It’s all just conjecture, but that’s one of the great things about being a part of this survey. You get to see things that are happening in the wild, like predator/prey relationships that challenge your view of the world.  When your findings contradict what you thought was possible, you have to think of new ideas to explain how it’s possible. The other half of the fun is bouncing ideas off of colleagues to see if they have any merit or if maybe there’s some part of the picture you’re missing.

Wesley Rand, fishery biologist

Aboard the NOAA Ship Henry B.  Bigelow

 

2017 Spring Bottom Trawl Survey

Leg I: Southern Fish Make Things Interesting

We’d made it all the way south and had just begun working our way north when bad weather drove us to shelter in Norfolk, VA.  Our work and research primarily revolves around northern fish species so sampling down south affords us the opportunity to briefly dip into the gulf stream and find fish that mostly live to the south of us, but that can also come into northerly waters when currents and temperatures are right.  Sometimes we are familiar enough with a fish to identify it down to its species.  Other times, we may only get down to its family classification.  In any case, when it comes to these southern and/or deep-water fish, we bring them back to the lab where there is more time to closely and carefully key out the species.  The following pictures show the diversity in body shape and color of these beautiful animals.  Enjoy!

Christine Kirkun, fishery biologist

Aboard the NOAA Ship Henry B. Bigelow

All Photos by NOAA NEFSC/Christine Kirkun

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2017 Spring Bottom Trawl Survey

Leg I: Sampling Underway– One Fish at a Time

It’s been more than  a week since we sailed from Newport, RI, sampling is well underway, and we’re still heading south.  If we’re not working up fish, we’re waiting to work up fish.  A question constantly being asked is “what is the net doing” or “where are we”?  In other words, are we fishing, are we steaming (heading for the next sampling station), is a work-up currently happening, or are we sampling for water salinity, temperature and depth or for plankton.  Ultimately, the action begins when the net comes onboard!

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The checker filled with mostly dogfish. Photo by NOAA NEFSC/Christine Kircun

The net is pulled out of the water by large winches, and with help from a crane, the contents are dumped into a checker, or a big, metal holding bin.  The little door in the checker allows a scientist to push the fish onto a ladder conveyor belt that brings them onto a sorting belt inside the lab.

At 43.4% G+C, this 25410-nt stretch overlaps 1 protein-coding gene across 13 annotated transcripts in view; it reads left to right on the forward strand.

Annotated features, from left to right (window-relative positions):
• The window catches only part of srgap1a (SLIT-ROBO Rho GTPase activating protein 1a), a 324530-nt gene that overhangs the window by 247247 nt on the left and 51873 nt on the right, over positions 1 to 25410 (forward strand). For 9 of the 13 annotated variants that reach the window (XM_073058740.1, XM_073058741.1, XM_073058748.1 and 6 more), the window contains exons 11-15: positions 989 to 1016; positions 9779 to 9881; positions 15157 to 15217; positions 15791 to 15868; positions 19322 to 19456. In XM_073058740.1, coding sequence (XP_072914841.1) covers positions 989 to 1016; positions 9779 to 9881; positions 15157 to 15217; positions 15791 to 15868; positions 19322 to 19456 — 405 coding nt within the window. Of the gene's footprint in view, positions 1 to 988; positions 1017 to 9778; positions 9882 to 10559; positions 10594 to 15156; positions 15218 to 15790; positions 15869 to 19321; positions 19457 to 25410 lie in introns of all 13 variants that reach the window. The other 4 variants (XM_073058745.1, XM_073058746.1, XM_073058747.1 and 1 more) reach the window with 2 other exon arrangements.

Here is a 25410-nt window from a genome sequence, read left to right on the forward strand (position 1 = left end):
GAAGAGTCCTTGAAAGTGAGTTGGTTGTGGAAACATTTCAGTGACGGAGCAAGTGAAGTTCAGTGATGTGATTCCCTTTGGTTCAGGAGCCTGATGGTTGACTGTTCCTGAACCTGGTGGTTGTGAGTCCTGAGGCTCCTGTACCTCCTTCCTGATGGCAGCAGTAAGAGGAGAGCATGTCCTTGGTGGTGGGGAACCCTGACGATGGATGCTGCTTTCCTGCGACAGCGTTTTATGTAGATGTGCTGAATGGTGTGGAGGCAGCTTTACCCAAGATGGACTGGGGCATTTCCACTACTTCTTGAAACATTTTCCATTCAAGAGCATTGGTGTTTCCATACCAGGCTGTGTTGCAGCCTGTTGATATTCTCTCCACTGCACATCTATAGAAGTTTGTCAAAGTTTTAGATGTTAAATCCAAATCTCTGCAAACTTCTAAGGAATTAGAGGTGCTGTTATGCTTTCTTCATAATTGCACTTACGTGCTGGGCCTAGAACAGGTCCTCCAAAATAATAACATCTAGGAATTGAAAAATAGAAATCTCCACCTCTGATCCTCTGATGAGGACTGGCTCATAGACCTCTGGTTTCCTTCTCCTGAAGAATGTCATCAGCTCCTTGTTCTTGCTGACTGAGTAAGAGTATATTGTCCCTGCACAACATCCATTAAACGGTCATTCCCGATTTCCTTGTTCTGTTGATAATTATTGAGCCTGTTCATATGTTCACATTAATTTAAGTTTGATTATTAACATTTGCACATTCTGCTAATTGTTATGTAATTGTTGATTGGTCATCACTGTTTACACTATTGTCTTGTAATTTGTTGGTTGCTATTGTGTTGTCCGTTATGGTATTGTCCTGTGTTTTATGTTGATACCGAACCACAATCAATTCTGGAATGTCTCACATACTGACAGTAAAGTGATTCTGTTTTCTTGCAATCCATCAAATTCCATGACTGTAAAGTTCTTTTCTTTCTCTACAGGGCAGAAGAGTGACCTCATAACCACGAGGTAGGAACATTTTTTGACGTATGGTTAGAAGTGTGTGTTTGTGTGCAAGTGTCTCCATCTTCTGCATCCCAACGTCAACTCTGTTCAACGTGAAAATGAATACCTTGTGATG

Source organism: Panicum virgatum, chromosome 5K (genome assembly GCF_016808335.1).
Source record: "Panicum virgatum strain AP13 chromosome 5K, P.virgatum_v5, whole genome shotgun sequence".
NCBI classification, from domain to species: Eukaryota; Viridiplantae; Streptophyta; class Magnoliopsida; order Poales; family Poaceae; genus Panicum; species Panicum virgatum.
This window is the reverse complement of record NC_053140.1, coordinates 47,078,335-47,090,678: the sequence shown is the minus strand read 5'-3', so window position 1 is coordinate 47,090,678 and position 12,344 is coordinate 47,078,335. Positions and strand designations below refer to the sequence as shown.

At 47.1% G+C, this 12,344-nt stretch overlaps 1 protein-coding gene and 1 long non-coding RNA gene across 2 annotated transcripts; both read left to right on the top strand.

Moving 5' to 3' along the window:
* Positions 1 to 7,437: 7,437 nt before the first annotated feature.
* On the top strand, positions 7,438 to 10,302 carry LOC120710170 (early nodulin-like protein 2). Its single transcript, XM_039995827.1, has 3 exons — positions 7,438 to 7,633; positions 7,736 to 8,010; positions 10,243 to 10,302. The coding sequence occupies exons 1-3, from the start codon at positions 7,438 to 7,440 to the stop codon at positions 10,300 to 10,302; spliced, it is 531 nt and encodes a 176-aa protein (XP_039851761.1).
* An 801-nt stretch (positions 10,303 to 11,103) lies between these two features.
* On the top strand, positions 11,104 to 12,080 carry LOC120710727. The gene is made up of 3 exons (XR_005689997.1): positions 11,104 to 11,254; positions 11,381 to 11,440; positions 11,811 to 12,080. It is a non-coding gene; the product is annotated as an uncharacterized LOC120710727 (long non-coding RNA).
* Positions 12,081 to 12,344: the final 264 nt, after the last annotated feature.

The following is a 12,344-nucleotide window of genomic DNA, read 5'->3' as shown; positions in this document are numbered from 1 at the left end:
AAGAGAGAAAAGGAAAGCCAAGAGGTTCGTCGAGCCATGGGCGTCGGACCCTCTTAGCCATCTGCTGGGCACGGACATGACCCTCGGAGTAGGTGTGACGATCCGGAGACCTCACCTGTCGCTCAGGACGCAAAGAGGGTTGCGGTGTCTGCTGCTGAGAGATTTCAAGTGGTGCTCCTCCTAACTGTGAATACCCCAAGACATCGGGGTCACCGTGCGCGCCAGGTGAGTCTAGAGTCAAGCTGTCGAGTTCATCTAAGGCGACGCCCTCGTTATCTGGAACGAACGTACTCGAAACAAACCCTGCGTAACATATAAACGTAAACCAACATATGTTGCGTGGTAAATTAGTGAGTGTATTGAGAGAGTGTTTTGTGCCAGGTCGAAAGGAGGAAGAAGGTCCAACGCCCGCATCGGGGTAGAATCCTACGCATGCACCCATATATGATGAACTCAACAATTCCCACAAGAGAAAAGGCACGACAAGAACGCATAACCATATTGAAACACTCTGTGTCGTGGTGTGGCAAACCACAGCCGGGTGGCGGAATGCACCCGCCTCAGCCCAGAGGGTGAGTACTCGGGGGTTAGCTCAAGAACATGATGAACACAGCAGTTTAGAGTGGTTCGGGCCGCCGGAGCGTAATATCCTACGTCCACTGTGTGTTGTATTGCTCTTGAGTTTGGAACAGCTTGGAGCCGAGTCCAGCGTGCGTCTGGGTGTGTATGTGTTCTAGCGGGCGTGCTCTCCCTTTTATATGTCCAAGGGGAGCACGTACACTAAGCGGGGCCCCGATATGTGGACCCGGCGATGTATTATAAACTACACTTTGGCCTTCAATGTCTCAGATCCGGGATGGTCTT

Conveyor belts are used at all parts of the sampling process to move catch where it needs to go.  The scientists on watch sort the fish into small, medium or large baskets.  As the baskets are filled and sent to the watch chief, they are entered into the sampling program and sent down another conveyor belt to the three sampling stations.

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Sorting squid coming into the wet lab on the conveyor belt. Photo by NOAA NEFSC/ Christine Kircun

There’s where scientists weigh the catch, record lengths and weights, and can take stomachs for food habits studies, remove hard parts like earbones and scales for aging studies, and make observations about fish condition and whether they are ready to spawn. After a basket is worked up, the remains are placed on a lower conveyor belt which leads to a shoot emptying into the ocean.

Depending on the area and time of year, we have a rough idea of what we’ll catch, but there are always surprises.  I’m on night watch (midnight to noon), and while the catch has mostly been spiny dogfish, we’ve also caught a blueline tilefish  and a mola.

Blueline tilefish, Caulolatilus microps, are found on mud and rubble bottoms, and is thought to inhabit burrows and may get up to 15 years old.  Their diet is mostly invertebrates that live on the ocean bottom, and the occasional fish.  Blueline tilefish range from around Virginia to southern Florida/Mexico and at depths of 30-130m.

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Blueline tilefish. Photo by NOAA NEFSC/Christine Kircun

The mola (sunfish) we caught was a  Mola mola, one of the world’s three species of mola. It is the heaviest known bony fish, and can weigh in at up to 5000 pounds.  They can be up to 14 feet long and 10 feet wide.  This fish swims in the uppermost waters of the ocean and is often found swimming lethargically and relaxing at the surface; sometimes laying on their side to let birds and small fish eat the many parasites off their skin.  Their diet consists mostly of jellyfish but also eat algae and zooplankton.

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Dogfish haul. Photo by NOAA NEFSC/Christine Kircun

Sometimes, it’s not just the unique fish we catch that is impressive, but the amount.  Just before breakfast, we brought up a very large deck-tow of spiny and smooth dogfish.  With the help of our survey tech and a deck-hand, it took 8 of us 5 hours to count the entire bag!  We finished just before watch change, which was perfect timing as we were definitely ready to go to bed.

Christine Kircun

NEFSC fishery biologist

Aboard the NOAA Ship Henry B. Bigelow

2017 Spring Bottom Trawl Survey

Leg 1: Wintery Weather Tests Your Bones